There are thousands upon thousands of books published each year. Only a small percentage of those make it to the best-seller list. That doesn’t mean that the rest aren’t worthy of reading. It may be that they are written by self-published authors who don’t have the marketing knowledge or a small independent publisher who doesn’t have the marketing budget to spread the word. Even the larger publishing houses have a limited marketing and publicity budget so can’t promote all the novels they publish to an equal degree.
I’m part of a wonderful online community called Book Connectors where bloggers, reviewers and authors can discuss all things book related. During one of the threads there was mention of ‘quiet’ books, the ones that miss out on the big publicity push. It was agreed that it was such a shame that certain books weren’t as widely read, as the reading public were missing out on hidden gems. So that sparked a germ of an idea and I decided to do a series of posts highlight titles that myself and other bloggers and authors feel may have gone under the reader’s radar. (That was the working title for this series of posts and as inspiration hasn’t struck me with anything better, its the one I’m going with for now).
So in each post I’ll aim to highlight a couple of titles that may have been missed from your reading awareness. Hopefully you’ll discover a treat or two. And please do let me know if you have any books you’d like to suggest.
This week’s first suggestion is Worthless Men by Andrew Cowan, published by Sceptre and was suggested by Cleo at Cleopatra Loves Books.
“It’s market day in an English city two years into the Great War. The farmers are coming in from the country, the cattle are being driven through the streets and that evening a trainload of wounded soldiers is due to arrive.
At the local mansion, its new hospital tents to the ready, waits Montague Beckwith, himself a psychological casualty of the war. In the town’s poorest quarter, Winnie Barley prays that Walter, her missing son, will be on the train (but that her violent husband is not). In the pharmacy, Gertie Dobson dreams of romance while her father keeps unsuitable men at bay. And everywhere is Walter, a ghostly presence who watches as the girl he loved from a distance is drawn into Montague’s orbit.
Weaving together multiple viewpoints, Andrew Cowan creates a panoramic, extraordinarily vivid portrait of a place as individual as it is archetypal. Here is a community where the war permeates high and low; where the factory now produces barbed wire, the women are doing the men’s jobs, and the young men are no longer so eager to answer the King’s call. And here is the tragic story of a casual betrayal, and a boy who proved that those at the bottom of the heap – the worthless ones – could be the most valiant of them all.”
Here’s what she had to say:
“I loved the style of this book; the gradual building up of a picture was immensely satisfying with every page of this 260 page book adding detail to this well-known historical period.”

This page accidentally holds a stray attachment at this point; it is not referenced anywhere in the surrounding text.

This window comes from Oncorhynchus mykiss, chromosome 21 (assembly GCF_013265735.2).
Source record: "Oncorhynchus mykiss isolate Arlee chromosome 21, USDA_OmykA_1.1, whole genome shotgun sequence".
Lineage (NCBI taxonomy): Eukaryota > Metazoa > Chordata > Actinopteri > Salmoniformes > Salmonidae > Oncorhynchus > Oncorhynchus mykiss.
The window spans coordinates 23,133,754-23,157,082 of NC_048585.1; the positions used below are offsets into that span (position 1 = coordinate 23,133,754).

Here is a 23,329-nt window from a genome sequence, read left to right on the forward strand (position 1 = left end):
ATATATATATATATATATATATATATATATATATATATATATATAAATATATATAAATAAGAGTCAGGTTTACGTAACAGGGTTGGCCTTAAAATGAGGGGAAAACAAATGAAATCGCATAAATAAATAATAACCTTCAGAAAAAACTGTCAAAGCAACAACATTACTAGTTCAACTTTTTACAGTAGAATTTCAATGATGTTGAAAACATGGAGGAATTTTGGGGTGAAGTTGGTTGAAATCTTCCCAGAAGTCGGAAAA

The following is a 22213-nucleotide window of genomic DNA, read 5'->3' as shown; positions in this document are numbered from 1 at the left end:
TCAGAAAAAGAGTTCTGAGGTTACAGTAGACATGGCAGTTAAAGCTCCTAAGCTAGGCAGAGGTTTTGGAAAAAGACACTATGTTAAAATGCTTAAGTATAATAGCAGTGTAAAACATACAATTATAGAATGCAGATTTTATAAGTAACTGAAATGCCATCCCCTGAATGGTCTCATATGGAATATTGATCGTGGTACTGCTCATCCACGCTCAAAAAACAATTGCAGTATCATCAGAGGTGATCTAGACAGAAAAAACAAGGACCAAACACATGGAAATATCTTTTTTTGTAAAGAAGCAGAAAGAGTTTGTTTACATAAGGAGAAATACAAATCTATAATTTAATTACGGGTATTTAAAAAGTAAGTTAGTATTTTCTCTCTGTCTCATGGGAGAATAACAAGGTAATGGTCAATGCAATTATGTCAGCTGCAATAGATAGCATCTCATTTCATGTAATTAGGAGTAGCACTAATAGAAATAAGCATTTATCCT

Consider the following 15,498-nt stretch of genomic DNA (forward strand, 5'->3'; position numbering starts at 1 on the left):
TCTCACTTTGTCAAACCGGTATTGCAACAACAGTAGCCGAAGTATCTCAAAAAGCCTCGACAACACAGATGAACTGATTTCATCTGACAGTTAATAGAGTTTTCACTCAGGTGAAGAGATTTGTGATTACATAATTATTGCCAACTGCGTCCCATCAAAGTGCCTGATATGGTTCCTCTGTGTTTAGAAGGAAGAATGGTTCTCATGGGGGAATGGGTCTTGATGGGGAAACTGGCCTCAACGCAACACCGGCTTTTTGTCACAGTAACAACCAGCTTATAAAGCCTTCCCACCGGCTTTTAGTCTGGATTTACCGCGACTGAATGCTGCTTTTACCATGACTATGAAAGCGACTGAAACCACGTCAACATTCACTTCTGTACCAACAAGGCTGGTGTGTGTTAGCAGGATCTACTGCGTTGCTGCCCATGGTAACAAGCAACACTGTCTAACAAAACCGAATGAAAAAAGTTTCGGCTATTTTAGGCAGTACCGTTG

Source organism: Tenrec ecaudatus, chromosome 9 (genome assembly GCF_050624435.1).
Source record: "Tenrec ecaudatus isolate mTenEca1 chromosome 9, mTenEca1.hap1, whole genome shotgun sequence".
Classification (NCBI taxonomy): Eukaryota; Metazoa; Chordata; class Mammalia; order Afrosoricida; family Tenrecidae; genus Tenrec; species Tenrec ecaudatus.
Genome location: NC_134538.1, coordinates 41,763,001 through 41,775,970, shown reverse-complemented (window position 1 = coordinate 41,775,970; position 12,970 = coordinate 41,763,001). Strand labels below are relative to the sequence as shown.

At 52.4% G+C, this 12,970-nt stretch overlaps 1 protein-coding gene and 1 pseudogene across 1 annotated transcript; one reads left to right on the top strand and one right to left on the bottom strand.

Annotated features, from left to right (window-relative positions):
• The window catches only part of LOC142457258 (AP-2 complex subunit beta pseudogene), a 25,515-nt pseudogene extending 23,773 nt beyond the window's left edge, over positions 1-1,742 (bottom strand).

You can read Cleo’s full review here.
The second book put forward today is Girl at War by Sara Novic, published by Little Brown and was suggested by author Sarah Jasmon.
“Growing up in Zagreb in the summer of 1991, 10-year-old Ana Juric is a carefree tomboy; she runs the streets with her best friend, Luka, helps take care of her baby sister, Rahela, and idolizes her father. But when civil war breaks out across Yugoslavia, football games and school lessons are supplanted by sniper fire and air raid drills.
The brutal ethnic cleansing of Croats and Bosnians tragically changes Ana’s life, and she is lost to a world of genocide and child soldiers; a daring escape plan to America becomes her only chance for survival. Ten years later she returns to Croatia, a young woman struggling to belong to either country, forced to confront the trauma of her past and rediscover the place that was once her home.
Girl At War is a haunting, compelling debut from a brilliant young writer, rooted in historical fact and personal experience. Sara has lived in the States and Croatia, and her novel bears witness to the haunting stories of her family and friends who lived through the height of the conflict, and reflects her own attempts to come to terms with her relationship to Croatia and its history. It is an extraordinary achievement for a novelist of any age, let alone age 26.”
Here’s what Sarah had to say:
“Nović creates a beautiful portrait of a family, and of a whole way of life, shattered by violence and the irrationality of partisan fervour….this is primarily a story of growth and rebuilding, and we are not led too far into the darkness. I enjoyed every moment”
Girl at War was longlisted for the Baileys Women’s Prize for Fiction 2016.
You can read the full review on Sarah’s website. Sarah’s novel, The Summer of Secrets was published by Black Swan on 13 August 2015. You can read a Q&A with Sarah here.
So two more books that deserve to be more widely read. I hope you like this week’s selection. Do let me know if you’ve read either of them, and if you have any suggestions for a quiet book.